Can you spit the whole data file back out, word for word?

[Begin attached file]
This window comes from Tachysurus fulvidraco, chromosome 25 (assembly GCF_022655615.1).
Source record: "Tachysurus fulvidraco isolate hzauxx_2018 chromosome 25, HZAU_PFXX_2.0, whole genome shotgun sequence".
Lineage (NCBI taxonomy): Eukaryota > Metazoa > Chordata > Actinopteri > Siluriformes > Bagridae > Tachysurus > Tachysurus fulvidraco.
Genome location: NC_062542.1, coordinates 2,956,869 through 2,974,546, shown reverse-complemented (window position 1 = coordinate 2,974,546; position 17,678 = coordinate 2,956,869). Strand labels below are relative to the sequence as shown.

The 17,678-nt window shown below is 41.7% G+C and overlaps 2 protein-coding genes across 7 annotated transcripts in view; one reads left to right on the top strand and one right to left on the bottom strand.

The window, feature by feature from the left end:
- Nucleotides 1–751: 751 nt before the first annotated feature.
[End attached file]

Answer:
This window comes from Tachysurus fulvidraco, chromosome 25 (assembly GCF_022655615.1).
Source record: "Tachysurus fulvidraco isolate hzauxx_2018 chromosome 25, HZAU_PFXX_2.0, whole genome shotgun sequence".
Lineage (NCBI taxonomy): Eukaryota > Metazoa > Chordata > Actinopteri > Siluriformes > Bagridae > Tachysurus > Tachysurus fulvidraco.
Genome location: NC_062542.1, coordinates 2,956,869 through 2,974,546, shown reverse-complemented (window position 1 = coordinate 2,974,546; position 17,678 = coordinate 2,956,869). Strand labels below are relative to the sequence as shown.

The 17,678-nt window shown below is 41.7% G+C and overlaps 2 protein-coding genes across 7 annotated transcripts in view; one reads left to right on the top strand and one right to left on the bottom strand.

The window, feature by feature from the left end:
- Nucleotides 1–751: 751 nt before the first annotated feature.